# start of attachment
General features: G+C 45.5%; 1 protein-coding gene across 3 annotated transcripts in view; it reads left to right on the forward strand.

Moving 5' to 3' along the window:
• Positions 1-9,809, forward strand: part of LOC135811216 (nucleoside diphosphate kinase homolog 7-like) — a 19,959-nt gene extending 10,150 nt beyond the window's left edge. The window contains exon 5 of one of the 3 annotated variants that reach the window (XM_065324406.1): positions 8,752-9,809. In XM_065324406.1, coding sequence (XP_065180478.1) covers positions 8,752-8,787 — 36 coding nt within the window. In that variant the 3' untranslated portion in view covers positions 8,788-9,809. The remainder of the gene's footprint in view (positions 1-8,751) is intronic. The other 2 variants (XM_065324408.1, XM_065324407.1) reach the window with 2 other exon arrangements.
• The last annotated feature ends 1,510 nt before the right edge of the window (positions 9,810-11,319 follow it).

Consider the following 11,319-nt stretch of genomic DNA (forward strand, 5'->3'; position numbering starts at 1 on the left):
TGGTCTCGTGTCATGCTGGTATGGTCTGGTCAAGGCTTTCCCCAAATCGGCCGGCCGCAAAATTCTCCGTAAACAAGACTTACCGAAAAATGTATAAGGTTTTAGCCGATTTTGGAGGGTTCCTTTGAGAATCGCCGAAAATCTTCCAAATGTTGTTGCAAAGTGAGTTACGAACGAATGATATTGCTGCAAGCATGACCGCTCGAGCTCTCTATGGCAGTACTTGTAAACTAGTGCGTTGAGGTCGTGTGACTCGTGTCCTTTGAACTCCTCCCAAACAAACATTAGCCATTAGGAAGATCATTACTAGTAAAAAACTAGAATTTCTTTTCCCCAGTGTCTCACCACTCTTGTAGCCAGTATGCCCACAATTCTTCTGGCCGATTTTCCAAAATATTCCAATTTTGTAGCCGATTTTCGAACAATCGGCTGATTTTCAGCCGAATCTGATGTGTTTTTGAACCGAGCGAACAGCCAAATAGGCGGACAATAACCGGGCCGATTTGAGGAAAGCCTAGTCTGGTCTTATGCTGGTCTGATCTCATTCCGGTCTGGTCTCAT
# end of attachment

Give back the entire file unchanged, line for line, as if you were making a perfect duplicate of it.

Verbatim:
General features: G+C 45.5%; 1 protein-coding gene across 3 annotated transcripts in view; it reads left to right on the forward strand.

Moving 5' to 3' along the window:
• Positions 1-9,809, forward strand: part of LOC135811216 (nucleoside diphosphate kinase homolog 7-like) — a 19,959-nt gene extending 10,150 nt beyond the window's left edge. The window contains exon 5 of one of the 3 annotated variants that reach the window (XM_065324406.1): positions 8,752-9,809. In XM_065324406.1, coding sequence (XP_065180478.1) covers positions 8,752-8,787 — 36 coding nt within the window. In that variant the 3' untranslated portion in view covers positions 8,788-9,809. The remainder of the gene's footprint in view (positions 1-8,751) is intronic. The other 2 variants (XM_065324408.1, XM_065324407.1) reach the window with 2 other exon arrangements.
• The last annotated feature ends 1,510 nt before the right edge of the window (positions 9,810-11,319 follow it).

Consider the following 11,319-nt stretch of genomic DNA (forward strand, 5'->3'; position numbering starts at 1 on the left):
TGGTCTCGTGTCATGCTGGTATGGTCTGGTCAAGGCTTTCCCCAAATCGGCCGGCCGCAAAATTCTCCGTAAACAAGACTTACCGAAAAATGTATAAGGTTTTAGCCGATTTTGGAGGGTTCCTTTGAGAATCGCCGAAAATCTTCCAAATGTTGTTGCAAAGTGAGTTACGAACGAATGATATTGCTGCAAGCATGACCGCTCGAGCTCTCTATGGCAGTACTTGTAAACTAGTGCGTTGAGGTCGTGTGACTCGTGTCCTTTGAACTCCTCCCAAACAAACATTAGCCATTAGGAAGATCATTACTAGTAAAAAACTAGAATTTCTTTTCCCCAGTGTCTCACCACTCTTGTAGCCAGTATGCCCACAATTCTTCTGGCCGATTTTCCAAAATATTCCAATTTTGTAGCCGATTTTCGAACAATCGGCTGATTTTCAGCCGAATCTGATGTGTTTTTGAACCGAGCGAACAGCCAAATAGGCGGACAATAACCGGGCCGATTTGAGGAAAGCCTAGTCTGGTCTTATGCTGGTCTGATCTCATTCCGGTCTGGTCTCAT